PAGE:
Rabbi Mayer Twersky
The Challenge of Changing
"Ki asher re'isem es Mitzrayim hayom lo sosifu lirosam od ad olam" (Shemos 14:13)
Rashi understands this verse as a promise of Hakadosh Baruch Hu to Bnai Yisroel. As you have seen the Egyptians (Mitzrayim) today, you will never see (sosifu) them again. Ramban, following the Mechilta, understands this verse to contain a mitvas lo ta'aseh. As you have seen the land of Egpyt (Mitzrayim) today, you should never see (sosifu) it again.
The mitzvah, on the halachic level, is reasonably straight forward. The Torah prohibits returning to settle in the land of Mitzrayim. Let us briefly explore this mitzvah on an aggadic level.
At times, we contemplate changing our lives, changing ourselves. Perhaps we hear a beautiful drasha about Tefillah, and we are inspired to refrain from talking during davening, so as to help feel ourselves in Hashem's presence while davening. Or perhaps at a time on introspection we recognize the material excess in our lives, and how it impedes our coming close to Hakadosh Baruch Hu. And so, on one level, we want to change. But on another level we are reluctant, even afraid, to change. After all, we are surrounded by all our friends in shul and talking during daveningis woven into the very fabric of our social relationships. Intellectually we may acknowledge the material excess in our lives, but we are acusotmed to such a materialistic standard of life. Change is daunting because our comfort zone consists of the familiar and habitual. We wonder to ourselves if we can really handle change. We begin rationalizing why we should not change. Perhaps we convince ourselves that we are not even capable of change.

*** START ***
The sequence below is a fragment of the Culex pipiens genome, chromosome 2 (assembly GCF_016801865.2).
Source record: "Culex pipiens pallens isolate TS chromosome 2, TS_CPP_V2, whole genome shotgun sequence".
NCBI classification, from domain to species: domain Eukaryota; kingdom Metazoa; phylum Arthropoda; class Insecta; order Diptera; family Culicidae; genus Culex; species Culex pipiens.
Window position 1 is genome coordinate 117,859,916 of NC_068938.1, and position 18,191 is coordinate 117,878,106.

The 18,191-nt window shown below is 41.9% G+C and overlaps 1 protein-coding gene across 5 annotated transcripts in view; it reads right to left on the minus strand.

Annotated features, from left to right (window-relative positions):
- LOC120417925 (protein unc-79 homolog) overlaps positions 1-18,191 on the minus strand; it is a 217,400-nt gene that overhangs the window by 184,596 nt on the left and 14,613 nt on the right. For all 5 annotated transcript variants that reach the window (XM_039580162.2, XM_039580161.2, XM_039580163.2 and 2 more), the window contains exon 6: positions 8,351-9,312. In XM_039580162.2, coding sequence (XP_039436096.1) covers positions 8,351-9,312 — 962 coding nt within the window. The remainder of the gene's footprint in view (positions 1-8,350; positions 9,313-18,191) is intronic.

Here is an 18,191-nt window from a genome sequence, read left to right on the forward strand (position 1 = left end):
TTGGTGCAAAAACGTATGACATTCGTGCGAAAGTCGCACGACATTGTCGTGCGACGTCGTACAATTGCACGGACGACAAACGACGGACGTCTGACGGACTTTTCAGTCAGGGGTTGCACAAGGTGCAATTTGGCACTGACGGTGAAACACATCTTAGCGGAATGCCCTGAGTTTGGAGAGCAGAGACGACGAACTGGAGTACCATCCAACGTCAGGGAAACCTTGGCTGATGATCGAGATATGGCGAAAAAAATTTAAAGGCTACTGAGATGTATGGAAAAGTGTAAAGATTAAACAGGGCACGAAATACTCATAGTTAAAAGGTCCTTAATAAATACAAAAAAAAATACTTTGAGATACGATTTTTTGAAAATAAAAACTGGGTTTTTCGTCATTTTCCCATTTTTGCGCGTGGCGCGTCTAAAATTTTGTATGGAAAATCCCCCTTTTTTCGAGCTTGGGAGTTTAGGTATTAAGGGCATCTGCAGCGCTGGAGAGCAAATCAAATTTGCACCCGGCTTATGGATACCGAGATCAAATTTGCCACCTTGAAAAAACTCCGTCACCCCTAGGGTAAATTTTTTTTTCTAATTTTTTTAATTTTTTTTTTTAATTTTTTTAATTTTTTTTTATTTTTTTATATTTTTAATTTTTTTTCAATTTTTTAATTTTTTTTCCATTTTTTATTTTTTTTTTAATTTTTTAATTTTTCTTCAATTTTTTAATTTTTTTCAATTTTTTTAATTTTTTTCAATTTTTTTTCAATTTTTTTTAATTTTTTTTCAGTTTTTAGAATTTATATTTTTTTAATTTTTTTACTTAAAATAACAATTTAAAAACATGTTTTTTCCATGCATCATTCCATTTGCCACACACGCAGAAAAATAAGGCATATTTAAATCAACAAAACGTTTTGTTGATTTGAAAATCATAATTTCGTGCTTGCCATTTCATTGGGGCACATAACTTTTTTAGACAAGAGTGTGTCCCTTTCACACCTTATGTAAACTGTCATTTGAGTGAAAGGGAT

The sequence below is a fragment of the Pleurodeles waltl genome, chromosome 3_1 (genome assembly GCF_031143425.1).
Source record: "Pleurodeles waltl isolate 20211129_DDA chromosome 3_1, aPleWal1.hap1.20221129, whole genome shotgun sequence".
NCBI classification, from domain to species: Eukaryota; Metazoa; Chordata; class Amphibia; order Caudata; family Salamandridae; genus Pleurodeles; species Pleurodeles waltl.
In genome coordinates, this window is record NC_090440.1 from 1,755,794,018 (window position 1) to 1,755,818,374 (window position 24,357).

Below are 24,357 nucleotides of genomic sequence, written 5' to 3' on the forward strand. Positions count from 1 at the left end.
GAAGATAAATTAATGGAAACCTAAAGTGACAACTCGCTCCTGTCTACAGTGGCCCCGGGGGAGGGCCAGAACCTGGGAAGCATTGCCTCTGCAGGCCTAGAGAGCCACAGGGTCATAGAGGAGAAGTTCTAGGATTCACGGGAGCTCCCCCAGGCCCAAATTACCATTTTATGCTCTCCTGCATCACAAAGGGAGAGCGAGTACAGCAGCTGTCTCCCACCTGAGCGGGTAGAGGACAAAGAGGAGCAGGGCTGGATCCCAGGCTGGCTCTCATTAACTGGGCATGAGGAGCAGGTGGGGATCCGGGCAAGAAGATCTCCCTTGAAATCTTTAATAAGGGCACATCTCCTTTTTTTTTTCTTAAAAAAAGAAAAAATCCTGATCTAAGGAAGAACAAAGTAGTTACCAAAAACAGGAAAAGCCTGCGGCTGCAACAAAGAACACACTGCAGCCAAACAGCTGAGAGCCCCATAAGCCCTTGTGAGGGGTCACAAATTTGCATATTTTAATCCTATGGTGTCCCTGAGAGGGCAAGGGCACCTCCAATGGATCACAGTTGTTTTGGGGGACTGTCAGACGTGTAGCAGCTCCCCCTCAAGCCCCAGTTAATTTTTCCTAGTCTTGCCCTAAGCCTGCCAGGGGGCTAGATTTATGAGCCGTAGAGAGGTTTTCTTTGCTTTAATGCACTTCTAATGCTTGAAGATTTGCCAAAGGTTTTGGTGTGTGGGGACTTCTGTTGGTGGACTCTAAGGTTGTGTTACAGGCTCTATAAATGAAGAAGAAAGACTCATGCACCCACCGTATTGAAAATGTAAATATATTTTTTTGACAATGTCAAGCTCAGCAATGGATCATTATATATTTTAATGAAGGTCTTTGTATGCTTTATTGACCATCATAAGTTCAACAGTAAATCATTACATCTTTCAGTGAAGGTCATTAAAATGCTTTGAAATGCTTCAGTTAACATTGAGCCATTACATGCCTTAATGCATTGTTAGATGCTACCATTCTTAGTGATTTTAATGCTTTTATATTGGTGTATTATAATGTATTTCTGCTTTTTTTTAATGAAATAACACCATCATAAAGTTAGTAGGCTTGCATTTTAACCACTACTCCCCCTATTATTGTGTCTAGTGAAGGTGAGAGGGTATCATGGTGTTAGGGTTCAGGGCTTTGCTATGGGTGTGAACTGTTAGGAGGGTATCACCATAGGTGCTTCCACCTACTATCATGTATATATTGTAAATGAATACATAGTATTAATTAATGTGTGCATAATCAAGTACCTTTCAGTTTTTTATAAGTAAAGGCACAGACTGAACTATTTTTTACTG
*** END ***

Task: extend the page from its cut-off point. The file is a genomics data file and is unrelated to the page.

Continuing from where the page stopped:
The desire to remain in the comfort zone of the familiar and habitual can, if unchecked, grow so strong that we would even opt to forgo the promise of being free and avdei Hashem in order to return to the comfort zone of Mitzrayim. The Torah admonishes us to fight and overcome this urge. The Torah exhorts us to keep moving forward, not to hesitate in leaving our own personal Mitzrayim. Hesitation allows the desire to remain in our comfort zone to grow stronger, causing moments of inspiration to be squandered and resolve to dissipate.
But are we, in fact, strong enough to effect change and move forward? The answer is that both Rashi and Ramban's interpretations are true. Eiku v'eilu divrei Elokim chayim. The passuk is both mitzvah and havtacha. If we only try to comply with the mitzvah of moving forward, of spiritual growth, Hakadosh Baruch Hu ensures that we will, in fact, succeed.
 Both interpretations are perfectly cogent because the future tense in lashon hakodsesh expresses both declarative and imperative statements - e.g. you will see you should see
 Rambam Hilchos Melachim 5:8